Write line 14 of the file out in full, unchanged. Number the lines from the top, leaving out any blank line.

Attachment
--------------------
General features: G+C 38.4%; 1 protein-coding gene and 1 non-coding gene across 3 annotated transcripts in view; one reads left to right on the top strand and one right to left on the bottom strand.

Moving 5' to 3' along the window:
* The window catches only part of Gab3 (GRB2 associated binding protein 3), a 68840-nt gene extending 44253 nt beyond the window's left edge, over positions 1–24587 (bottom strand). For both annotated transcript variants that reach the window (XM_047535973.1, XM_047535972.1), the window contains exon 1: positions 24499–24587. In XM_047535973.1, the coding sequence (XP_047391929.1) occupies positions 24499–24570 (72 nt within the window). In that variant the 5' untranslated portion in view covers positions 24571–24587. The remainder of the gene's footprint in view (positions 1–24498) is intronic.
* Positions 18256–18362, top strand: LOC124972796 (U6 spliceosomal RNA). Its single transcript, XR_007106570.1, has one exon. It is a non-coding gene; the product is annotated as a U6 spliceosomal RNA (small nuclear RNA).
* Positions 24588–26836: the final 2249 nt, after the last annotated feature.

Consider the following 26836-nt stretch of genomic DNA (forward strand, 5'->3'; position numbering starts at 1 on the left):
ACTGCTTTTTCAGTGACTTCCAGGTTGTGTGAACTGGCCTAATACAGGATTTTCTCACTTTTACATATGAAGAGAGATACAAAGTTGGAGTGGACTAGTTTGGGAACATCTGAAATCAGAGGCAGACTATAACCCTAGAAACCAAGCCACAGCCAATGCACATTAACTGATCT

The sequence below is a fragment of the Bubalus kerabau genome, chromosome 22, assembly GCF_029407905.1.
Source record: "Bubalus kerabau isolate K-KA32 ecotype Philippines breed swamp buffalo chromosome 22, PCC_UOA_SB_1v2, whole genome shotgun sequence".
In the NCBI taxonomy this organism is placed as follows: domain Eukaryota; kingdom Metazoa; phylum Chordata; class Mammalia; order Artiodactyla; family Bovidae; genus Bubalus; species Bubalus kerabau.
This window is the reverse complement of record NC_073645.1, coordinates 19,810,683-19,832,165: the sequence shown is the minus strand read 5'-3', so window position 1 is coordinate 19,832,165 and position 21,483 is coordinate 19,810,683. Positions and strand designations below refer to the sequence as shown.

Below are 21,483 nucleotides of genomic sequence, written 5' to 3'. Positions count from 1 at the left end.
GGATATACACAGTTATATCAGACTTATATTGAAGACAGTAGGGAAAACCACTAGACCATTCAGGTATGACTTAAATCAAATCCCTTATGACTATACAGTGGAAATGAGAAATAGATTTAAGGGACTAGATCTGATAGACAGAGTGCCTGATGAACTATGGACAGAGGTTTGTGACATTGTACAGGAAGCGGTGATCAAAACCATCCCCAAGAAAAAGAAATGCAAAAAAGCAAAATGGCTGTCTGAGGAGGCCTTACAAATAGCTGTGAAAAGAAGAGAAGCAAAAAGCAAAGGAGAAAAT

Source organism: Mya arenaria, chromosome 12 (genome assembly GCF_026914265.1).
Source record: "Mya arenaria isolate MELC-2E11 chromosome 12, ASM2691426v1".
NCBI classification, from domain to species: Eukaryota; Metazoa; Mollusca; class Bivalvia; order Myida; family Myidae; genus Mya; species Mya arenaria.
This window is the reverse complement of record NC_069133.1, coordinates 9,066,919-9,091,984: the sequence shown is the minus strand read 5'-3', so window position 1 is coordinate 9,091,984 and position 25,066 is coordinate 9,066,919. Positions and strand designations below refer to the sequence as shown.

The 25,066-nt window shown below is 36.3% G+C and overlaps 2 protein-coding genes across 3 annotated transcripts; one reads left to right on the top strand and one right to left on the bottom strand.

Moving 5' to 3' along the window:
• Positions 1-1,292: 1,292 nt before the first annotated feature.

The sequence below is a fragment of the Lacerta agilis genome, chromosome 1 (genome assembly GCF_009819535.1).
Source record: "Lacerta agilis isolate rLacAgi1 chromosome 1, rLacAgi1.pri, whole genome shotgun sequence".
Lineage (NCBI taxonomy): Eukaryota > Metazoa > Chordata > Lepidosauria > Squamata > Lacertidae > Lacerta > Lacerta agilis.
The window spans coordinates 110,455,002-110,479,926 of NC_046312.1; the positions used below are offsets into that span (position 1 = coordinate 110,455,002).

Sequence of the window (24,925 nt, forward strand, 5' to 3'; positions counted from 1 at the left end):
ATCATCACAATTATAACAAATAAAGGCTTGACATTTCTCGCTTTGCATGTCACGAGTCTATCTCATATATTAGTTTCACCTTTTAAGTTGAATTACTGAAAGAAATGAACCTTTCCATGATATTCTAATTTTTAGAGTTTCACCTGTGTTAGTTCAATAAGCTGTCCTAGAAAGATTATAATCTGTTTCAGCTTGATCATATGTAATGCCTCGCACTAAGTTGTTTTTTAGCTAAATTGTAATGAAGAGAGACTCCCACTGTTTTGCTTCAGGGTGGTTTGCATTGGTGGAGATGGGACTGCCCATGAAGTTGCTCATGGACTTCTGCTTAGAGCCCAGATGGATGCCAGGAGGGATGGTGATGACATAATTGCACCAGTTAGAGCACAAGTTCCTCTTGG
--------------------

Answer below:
Source organism: Mya arenaria, chromosome 12 (genome assembly GCF_026914265.1).